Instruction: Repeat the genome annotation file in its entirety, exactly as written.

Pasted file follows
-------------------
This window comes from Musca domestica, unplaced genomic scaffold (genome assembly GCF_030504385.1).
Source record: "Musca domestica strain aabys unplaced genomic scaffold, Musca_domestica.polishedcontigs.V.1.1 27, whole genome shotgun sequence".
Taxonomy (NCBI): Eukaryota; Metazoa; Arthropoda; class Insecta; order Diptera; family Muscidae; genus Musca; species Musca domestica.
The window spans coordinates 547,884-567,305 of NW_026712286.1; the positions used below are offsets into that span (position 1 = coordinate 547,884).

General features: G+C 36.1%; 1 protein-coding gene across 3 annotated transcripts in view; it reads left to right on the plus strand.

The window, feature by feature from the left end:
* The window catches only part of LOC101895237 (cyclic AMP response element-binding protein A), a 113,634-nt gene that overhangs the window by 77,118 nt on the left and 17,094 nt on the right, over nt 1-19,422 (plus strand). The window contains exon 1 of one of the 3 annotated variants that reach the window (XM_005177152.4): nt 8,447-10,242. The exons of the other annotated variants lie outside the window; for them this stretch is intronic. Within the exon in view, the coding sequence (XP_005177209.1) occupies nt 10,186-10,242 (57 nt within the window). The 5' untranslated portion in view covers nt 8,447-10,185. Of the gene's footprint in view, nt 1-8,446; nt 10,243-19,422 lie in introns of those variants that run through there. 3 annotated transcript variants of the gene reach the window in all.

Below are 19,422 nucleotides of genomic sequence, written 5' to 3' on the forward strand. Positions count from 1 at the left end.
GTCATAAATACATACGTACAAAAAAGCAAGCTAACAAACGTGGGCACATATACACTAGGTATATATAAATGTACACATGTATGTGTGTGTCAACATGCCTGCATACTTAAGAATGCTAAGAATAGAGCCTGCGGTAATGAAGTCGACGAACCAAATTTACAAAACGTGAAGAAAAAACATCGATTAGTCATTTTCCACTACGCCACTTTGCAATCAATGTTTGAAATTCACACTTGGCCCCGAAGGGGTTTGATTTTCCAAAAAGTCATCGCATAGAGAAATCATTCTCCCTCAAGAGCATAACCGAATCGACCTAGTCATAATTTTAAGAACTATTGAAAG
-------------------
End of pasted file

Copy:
This window comes from Musca domestica, unplaced genomic scaffold (genome assembly GCF_030504385.1).
Source record: "Musca domestica strain aabys unplaced genomic scaffold, Musca_domestica.polishedcontigs.V.1.1 27, whole genome shotgun sequence".
Taxonomy (NCBI): Eukaryota; Metazoa; Arthropoda; class Insecta; order Diptera; family Muscidae; genus Musca; species Musca domestica.
The window spans coordinates 547,884-567,305 of NW_026712286.1; the positions used below are offsets into that span (position 1 = coordinate 547,884).

General features: G+C 36.1%; 1 protein-coding gene across 3 annotated transcripts in view; it reads left to right on the plus strand.

The window, feature by feature from the left end:
* The window catches only part of LOC101895237 (cyclic AMP response element-binding protein A), a 113,634-nt gene that overhangs the window by 77,118 nt on the left and 17,094 nt on the right, over nt 1-19,422 (plus strand). The window contains exon 1 of one of the 3 annotated variants that reach the window (XM_005177152.4): nt 8,447-10,242. The exons of the other annotated variants lie outside the window; for them this stretch is intronic. Within the exon in view, the coding sequence (XP_005177209.1) occupies nt 10,186-10,242 (57 nt within the window). The 5' untranslated portion in view covers nt 8,447-10,185. Of the gene's footprint in view, nt 1-8,446; nt 10,243-19,422 lie in introns of those variants that run through there. 3 annotated transcript variants of the gene reach the window in all.

Below are 19,422 nucleotides of genomic sequence, written 5' to 3' on the forward strand. Positions count from 1 at the left end.
GTCATAAATACATACGTACAAAAAAGCAAGCTAACAAACGTGGGCACATATACACTAGGTATATATAAATGTACACATGTATGTGTGTGTCAACATGCCTGCATACTTAAGAATGCTAAGAATAGAGCCTGCGGTAATGAAGTCGACGAACCAAATTTACAAAACGTGAAGAAAAAACATCGATTAGTCATTTTCCACTACGCCACTTTGCAATCAATGTTTGAAATTCACACTTGGCCCCGAAGGGGTTTGATTTTCCAAAAAGTCATCGCATAGAGAAATCATTCTCCCTCAAGAGCATAACCGAATCGACCTAGTCATAATTTTAAGAACTATTGAAAG